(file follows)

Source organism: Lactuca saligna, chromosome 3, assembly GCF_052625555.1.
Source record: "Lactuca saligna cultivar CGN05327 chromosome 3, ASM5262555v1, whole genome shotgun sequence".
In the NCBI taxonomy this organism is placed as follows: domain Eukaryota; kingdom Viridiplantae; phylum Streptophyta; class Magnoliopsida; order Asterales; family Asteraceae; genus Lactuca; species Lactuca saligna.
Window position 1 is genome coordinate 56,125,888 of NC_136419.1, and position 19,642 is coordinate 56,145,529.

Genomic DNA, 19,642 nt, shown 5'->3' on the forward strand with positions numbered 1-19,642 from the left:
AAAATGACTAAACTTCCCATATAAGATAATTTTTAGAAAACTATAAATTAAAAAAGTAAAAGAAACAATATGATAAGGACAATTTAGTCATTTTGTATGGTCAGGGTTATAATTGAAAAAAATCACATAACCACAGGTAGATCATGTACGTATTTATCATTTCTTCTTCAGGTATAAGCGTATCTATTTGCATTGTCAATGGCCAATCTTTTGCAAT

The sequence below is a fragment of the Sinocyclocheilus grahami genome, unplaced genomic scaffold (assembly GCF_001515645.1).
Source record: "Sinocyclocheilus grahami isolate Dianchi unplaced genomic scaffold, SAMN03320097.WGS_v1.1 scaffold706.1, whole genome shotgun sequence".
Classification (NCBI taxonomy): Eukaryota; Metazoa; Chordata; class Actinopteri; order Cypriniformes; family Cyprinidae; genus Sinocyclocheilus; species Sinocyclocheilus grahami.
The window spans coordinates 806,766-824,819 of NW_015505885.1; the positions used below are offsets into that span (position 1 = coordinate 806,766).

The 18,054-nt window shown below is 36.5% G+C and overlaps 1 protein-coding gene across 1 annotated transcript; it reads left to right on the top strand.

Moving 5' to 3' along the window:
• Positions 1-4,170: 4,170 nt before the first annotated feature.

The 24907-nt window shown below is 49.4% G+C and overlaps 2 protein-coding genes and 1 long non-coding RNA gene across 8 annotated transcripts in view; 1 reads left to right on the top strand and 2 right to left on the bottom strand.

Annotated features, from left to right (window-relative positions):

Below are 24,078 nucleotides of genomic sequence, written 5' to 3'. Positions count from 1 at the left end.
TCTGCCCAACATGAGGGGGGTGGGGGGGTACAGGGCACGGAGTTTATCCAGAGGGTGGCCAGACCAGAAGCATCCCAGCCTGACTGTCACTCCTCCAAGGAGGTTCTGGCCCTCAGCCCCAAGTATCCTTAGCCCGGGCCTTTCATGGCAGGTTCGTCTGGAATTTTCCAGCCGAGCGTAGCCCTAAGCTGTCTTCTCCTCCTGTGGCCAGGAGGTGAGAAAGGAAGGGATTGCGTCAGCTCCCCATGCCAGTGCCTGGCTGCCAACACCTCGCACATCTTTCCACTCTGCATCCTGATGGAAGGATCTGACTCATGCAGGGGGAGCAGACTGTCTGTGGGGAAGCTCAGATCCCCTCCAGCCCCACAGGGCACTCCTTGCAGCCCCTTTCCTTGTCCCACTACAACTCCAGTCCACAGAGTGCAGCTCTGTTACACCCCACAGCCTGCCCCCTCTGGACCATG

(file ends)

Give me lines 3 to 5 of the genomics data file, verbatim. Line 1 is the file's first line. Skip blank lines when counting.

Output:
In the NCBI taxonomy this organism is placed as follows: domain Eukaryota; kingdom Viridiplantae; phylum Streptophyta; class Magnoliopsida; order Asterales; family Asteraceae; genus Lactuca; species Lactuca saligna.
Window position 1 is genome coordinate 56,125,888 of NC_136419.1, and position 19,642 is coordinate 56,145,529.

Genomic DNA, 19,642 nt, shown 5'->3' on the forward strand with positions numbered 1-19,642 from the left: